HelenHeart

  • Origin:

    Greek
  • Meaning:

    "torch; shining light"
  • Description:

    Helen is a name that has connoted beauty since ancient times – Helen of Troy was the the mythological "face that launched a thousand ships," over whom the ten-year Trojan War was fought.

LeeHeart

  • Origin:

    English
  • Meaning:

    "pasture, meadow"
  • Description:

    A name that has a bit of a shouldn't-I-be-a-middle-name sound, though still in use as a first for both genders. Lee might be a good choice if you want something that sounds at once traditional yet modern, unisex but not newly-minted. And while it absolutely works as a first name, Lee is still one of the top middle names for boys.

EnnisHeart

  • Origin:

    Irish
  • Meaning:

    "from the island"
  • Description:

    An appealing Irish placename with a unisex feel, Ennis would be a fresh alternative to Dennis and Ellis. It's little-used for boys and even rarer for girls, but since Kirsten Dunst and Jesse Plemons used it for their son, it could be one to watch.

CollinsHeart

  • Origin:

    Surname derived from Nicholas or Colin
  • Description:

    Though Collins makes the Top 1000 for girls, it sounds strong and handsome for boys too, kind of like the newly-stylish Brooks. The final s updates it from the 80s-ish Colin or the Twilightish Cullen. Might make an innovative honorific for a grandpa Nick.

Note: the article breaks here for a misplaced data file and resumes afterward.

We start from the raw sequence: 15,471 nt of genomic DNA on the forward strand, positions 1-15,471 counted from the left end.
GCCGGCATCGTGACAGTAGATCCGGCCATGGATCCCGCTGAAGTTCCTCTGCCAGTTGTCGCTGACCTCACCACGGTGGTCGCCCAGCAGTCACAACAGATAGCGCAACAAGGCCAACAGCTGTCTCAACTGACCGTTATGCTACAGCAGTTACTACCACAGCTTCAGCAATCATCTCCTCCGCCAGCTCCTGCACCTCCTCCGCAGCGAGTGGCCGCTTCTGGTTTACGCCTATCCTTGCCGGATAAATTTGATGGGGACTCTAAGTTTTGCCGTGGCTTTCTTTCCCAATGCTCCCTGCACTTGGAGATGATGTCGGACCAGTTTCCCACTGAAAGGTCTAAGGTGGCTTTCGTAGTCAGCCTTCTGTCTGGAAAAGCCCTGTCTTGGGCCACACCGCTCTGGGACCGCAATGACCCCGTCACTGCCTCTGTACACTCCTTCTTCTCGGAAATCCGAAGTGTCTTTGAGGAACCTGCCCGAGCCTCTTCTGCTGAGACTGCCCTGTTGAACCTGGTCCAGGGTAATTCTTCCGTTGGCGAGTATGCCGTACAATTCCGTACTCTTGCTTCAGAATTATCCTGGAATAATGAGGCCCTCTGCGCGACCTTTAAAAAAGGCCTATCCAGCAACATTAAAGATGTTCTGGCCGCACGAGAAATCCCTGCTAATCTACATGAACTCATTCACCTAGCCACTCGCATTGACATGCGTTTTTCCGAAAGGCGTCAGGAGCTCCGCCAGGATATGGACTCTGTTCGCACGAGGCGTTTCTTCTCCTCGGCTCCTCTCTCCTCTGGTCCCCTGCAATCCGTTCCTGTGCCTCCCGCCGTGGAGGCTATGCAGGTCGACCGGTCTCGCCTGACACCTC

JessieHeart

  • Origin:

    Variation of Jesse
  • Description:

    The -ie version is usually for girls, with the simple e ending—pronounced the same as Jessie—for boys, though the spellings sometimes cross gender lines.

AggieHeart

  • Origin:

    English, diminutive of Agatha and Agnes
  • Description:

    Mauve-tinted nickname with vintage charm that could just follow in the footsteps of ABBIE. More prominent now as the nickname for the Texas A&M sports teams.

LalaHeart

  • Origin:

    Slavic
  • Meaning:

    "laurel"
  • Description:

    If it's possible for a name to be too musical, this one is.

WaverlyHeart

  • Origin:

    Locational English surname
  • Meaning:

    "from the quivering meadow"
  • Description:

    Waverly, with its literary resonance and lilting three-syllable sound, could well become the next generation's successor to Kimberly. Although, like Kimberly, it's overwhelmingly catching on for girls. Its cool, bohemian surname feel places it among the new stylish English names for girls, successors to Ashley and Whitney.

LambertHeart

  • Origin:

    German
  • Meaning:

    "land brilliant"
  • Description:

    Ancient saint's name used for cowardly cartoon lion.

ClaudieHeart

  • Origin:

    French feminine variation of Claude
  • Description:

    Attractive form still très Parisienne.

OssieHeart

  • Origin:

    Short form of Oscar, Osias, Oswald et al
  • Description:

    Ossie is best-known as the name of actor Ossie Davis, whose full name did not start with Os: It was Raiford. But Ossie makes a cute contemporary short form for any name beginning with Os.